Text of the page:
Well, folks showed up, and they brought stuff in abundance in a delightful uncoordinated way. We have four bags of tortilla chips, a gallon of salsa, and so much beer. OH so much beer. Most of the beer is gone now. Through we did get a mini-keg of Heineken which went largely untouched to to its late arrival. I am not much for light beer and Jim doesn't drink the stuff. So if you want it, it is yours.
Alternatively, we could have a nacho and light beer party.
Location: Buffalo, NY
06/14/07 09:04 - 73ºF - ID#39662
Oh Mother Russia, I Take it All Back!
Over the last month or so I have been rehashing reports about how backwards Russia is on Gay rights. Backwards, my history training tells me, is both a word considered insensitive as well as often heard in reference to Russia. And while smuggling a radioactive agent across several borders to poison a states enemy is pretty hot shit, where as having fat bearded priests gathering hordes of dull eyed ass midgets to harass gay people at a meeting place is backwards. Yes, not permitted to love in public we will fuck on the fringes of society. That is how it works Mr.Bishop. Sorry it happened to be a shrine. Boo hoo.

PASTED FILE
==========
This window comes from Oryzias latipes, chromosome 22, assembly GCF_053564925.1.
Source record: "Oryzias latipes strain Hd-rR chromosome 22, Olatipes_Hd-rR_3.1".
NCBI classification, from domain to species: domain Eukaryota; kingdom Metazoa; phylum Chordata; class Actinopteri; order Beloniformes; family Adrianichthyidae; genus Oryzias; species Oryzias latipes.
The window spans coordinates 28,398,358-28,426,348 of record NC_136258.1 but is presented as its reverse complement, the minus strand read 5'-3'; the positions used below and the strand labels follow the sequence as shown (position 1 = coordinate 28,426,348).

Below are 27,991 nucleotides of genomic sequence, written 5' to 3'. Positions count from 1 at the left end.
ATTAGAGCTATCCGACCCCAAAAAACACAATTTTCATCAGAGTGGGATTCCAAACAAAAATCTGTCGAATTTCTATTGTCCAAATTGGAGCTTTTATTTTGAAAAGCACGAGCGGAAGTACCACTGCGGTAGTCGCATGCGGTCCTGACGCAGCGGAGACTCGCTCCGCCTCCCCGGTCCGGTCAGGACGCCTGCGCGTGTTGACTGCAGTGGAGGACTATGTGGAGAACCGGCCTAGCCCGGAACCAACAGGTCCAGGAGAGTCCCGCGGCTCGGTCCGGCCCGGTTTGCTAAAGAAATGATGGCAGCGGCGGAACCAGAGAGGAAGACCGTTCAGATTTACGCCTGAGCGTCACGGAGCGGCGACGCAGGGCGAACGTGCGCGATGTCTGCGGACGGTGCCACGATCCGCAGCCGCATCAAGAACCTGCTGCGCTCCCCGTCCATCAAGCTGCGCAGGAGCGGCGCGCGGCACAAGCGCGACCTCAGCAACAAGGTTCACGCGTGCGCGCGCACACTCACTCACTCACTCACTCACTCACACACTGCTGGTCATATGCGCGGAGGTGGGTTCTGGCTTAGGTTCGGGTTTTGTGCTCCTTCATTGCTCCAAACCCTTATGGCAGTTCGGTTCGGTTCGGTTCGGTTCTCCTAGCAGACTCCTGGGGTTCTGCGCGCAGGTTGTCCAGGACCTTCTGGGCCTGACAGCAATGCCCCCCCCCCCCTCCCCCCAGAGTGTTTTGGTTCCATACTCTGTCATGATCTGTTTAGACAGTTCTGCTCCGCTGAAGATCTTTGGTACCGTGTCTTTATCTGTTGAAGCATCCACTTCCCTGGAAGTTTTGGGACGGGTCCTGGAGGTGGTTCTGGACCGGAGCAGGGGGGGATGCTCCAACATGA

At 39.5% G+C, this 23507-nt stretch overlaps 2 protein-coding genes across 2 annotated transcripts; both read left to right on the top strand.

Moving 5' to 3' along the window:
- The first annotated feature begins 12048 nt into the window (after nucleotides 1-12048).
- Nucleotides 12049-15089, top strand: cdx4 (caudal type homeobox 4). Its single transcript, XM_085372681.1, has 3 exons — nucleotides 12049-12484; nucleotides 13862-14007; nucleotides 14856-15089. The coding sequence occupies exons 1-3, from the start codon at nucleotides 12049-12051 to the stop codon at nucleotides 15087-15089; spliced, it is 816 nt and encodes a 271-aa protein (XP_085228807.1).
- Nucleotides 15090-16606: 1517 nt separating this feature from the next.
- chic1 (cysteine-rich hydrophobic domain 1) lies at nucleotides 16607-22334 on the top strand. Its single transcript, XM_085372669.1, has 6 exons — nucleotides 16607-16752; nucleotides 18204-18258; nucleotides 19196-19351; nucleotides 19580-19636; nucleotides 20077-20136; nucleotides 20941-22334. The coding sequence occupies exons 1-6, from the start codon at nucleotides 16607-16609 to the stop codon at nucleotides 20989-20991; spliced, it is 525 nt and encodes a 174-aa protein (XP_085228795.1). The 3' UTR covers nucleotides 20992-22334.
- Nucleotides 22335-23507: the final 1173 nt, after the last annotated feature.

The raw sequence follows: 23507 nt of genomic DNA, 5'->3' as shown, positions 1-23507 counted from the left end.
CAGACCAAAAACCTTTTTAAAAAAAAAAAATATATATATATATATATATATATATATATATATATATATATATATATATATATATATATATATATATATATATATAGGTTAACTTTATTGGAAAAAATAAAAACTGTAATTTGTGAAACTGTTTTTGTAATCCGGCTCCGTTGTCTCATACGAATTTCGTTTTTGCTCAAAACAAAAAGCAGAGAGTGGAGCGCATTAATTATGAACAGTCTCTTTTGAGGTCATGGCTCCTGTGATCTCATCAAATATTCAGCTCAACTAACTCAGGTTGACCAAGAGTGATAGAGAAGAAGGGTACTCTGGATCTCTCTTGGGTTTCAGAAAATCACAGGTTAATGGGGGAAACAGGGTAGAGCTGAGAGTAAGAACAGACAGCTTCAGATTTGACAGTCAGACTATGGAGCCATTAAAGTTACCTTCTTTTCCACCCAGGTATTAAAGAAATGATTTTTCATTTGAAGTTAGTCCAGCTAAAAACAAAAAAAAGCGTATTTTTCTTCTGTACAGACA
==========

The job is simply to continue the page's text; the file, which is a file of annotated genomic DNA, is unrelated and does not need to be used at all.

backwards Russia, backwards.
Say it with me, backwards.
But then, something like this happens and for some reason two guys can have hot oral sex in public with a cheering crowd around them.
And Russia, I have to think that maybe you aren't all bad.
Location: Buffalo, NY
06/14/07 02:38 - 77ºF - ID#39658
It means that if I find a good link I can waste the better part of an afternoon. In this case though, it was a comment on a question in which the person didn't know what he was talking about. An irrelevant introduction to what I am talking about: the goons.
Before there was Money Python there were (WIKIPEDIA - The_Goon_Show). A comedic trio, deadpan BBC announcer, and a live band. The show was broadcast before a live audience on radio in the early 1950's and had a very brief incarnation as a TV program.